The Actor's Business Plan

Jane Drake Brody

DOI: 10.5040/9781472575661

ISBN: 9781472573698

The Actor's Business Plan is a self-directed practical guide for actors graduating from formal training programs, as well as for those already in the business whose careers need to move ahead more successfully. Using the familiar language of acting training, the book offers a method for the achievement of dreams through a five-year life and career plan giving positive steps to develop a happy life as an actor and as a person. It assists performers to flourish using the same kind of business/career planning that is a necessary part of life for entrepreneurs and business people.

This introduction to the acting industry provides essential knowledge not only for how the business actually works, but also describes what casting directors, agents, and managers do, demystifies the role of unions, discusses how much things cost, and offers advice on branding and marketing strategies. It differs from other such handbooks in that it addresses the everyday issues of life, money and jobs that so frequently destroy an actor's career before it is even begun.

Offering support as a personal career coach, empowering the actor to take concrete steps towards their life and career dreams, The Actor's Business Plan: A Career Guide for the Acting Life is a must-have book for actors who are determined to be a part of the professional world.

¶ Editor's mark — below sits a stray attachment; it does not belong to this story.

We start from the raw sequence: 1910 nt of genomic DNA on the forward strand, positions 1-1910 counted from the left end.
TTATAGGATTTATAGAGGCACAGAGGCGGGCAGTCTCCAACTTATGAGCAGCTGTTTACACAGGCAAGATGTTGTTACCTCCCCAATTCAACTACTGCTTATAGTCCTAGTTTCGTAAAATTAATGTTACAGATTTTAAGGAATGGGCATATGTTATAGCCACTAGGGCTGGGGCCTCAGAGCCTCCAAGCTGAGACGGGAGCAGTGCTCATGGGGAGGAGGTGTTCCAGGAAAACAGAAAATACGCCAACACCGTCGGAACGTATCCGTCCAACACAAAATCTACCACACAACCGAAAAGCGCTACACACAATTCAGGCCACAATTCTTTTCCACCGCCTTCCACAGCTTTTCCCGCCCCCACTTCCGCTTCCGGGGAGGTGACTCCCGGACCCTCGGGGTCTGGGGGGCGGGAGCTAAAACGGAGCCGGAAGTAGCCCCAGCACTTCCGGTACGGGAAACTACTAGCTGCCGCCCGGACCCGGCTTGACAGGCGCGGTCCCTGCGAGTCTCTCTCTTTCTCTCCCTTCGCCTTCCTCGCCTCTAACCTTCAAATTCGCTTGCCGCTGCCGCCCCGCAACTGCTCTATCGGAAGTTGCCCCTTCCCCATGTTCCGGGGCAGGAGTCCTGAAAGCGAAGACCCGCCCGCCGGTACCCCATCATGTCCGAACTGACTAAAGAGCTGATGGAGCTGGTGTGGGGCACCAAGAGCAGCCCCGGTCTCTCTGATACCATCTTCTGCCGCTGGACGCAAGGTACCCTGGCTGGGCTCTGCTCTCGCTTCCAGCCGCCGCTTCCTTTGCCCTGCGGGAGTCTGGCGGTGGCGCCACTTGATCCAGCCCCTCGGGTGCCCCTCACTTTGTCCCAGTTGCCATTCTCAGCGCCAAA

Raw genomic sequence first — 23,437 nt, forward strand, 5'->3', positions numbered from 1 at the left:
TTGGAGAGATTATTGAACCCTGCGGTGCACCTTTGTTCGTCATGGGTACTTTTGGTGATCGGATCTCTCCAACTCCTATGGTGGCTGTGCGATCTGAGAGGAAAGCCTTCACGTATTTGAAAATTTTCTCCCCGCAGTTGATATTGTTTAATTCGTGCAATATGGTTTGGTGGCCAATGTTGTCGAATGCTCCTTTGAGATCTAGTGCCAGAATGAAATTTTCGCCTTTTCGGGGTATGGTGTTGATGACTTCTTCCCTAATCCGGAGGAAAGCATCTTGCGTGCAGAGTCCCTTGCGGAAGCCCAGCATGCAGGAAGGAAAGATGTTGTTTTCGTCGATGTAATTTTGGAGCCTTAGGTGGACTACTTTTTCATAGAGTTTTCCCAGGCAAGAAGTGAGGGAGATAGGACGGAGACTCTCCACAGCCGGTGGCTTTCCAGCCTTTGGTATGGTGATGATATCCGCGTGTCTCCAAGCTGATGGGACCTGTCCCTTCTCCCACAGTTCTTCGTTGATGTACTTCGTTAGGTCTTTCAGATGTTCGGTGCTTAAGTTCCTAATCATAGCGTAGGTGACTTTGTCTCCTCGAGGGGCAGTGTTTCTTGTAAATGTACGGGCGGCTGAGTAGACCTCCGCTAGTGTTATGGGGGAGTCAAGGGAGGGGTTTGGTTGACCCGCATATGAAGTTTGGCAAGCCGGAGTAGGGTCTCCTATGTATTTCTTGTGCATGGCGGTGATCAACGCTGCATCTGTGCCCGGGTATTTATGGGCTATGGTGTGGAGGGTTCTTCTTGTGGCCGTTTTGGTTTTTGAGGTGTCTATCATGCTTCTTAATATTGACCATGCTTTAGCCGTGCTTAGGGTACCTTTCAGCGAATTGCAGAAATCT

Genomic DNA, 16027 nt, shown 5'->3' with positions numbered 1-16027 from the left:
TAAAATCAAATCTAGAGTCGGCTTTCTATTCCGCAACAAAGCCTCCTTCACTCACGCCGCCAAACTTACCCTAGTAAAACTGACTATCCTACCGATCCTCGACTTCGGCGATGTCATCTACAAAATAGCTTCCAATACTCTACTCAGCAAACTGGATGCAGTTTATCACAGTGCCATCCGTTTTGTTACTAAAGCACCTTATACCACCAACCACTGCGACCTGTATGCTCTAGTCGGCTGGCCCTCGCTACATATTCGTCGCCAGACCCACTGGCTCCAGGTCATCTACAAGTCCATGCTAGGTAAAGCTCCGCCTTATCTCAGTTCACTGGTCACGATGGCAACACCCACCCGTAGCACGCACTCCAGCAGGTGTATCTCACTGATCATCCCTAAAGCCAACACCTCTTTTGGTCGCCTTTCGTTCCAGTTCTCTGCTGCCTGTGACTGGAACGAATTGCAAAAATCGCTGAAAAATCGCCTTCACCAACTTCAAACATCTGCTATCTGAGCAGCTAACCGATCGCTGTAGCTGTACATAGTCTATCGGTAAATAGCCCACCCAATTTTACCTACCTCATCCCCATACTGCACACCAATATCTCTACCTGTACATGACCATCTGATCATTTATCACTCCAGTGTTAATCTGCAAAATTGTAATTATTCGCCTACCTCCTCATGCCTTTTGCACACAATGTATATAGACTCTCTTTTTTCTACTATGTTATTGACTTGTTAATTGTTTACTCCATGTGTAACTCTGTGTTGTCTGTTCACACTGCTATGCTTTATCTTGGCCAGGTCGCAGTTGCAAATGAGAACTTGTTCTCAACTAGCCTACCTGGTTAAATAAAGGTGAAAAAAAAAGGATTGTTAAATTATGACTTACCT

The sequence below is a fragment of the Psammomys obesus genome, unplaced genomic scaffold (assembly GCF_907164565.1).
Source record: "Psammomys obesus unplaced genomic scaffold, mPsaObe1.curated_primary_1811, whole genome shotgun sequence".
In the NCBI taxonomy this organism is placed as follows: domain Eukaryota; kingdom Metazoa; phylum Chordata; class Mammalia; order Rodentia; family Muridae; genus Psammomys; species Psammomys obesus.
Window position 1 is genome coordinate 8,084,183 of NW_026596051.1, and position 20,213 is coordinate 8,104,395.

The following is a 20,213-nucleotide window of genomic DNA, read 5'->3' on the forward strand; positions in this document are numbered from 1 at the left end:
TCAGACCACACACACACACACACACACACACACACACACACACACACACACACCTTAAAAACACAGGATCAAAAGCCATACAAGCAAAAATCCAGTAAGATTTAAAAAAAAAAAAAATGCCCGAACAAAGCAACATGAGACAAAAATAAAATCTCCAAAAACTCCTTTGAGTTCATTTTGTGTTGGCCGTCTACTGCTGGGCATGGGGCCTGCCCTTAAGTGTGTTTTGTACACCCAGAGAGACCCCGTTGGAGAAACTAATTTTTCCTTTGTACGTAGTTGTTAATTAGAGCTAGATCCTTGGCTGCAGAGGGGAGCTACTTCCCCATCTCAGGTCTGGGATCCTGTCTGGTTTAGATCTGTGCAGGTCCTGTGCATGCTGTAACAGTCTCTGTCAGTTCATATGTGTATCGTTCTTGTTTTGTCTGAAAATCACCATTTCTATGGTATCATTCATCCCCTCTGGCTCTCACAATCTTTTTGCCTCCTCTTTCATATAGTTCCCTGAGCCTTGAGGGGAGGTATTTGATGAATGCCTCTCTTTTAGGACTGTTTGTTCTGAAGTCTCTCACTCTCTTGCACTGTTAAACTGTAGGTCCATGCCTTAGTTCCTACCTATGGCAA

'Since actors spend much more time seeking and preparing for roles than actually acting, a career in acting should be viewed as a business. An actor, like any other professional, needs career plans, which pretty much sums up the main message of this work by veteran actor, director/producer, and agent Brody. Individual chapters cover the development of a five-year plan to achieve one's goals, getting an agent, and trying to land a job in a desired theater. Also covered are topics such as taking coaching classes, trying out for roles, handling life-plan obstacles (e.g., student debt), and dealing with business expenses (e.g., headshots, union fees, relocation expenses, or health insurance), along with tips on how to make contacts and write query letters or resumés. There is a section on what casting directors, agents, and managers actually do. The second half of the book focuses on the major acting centers of the country: Chicago, Minneapolis, New York, Los Angeles, Austin, Philadelphia, Atlanta, and the Washington, DC-Baltimore area. For each of these areas, the author provides a selection of agents, casting directors, photographers, drama schools, management, and theater companies with contact information. Summing Up: Recommended. All audiences.' CHOICE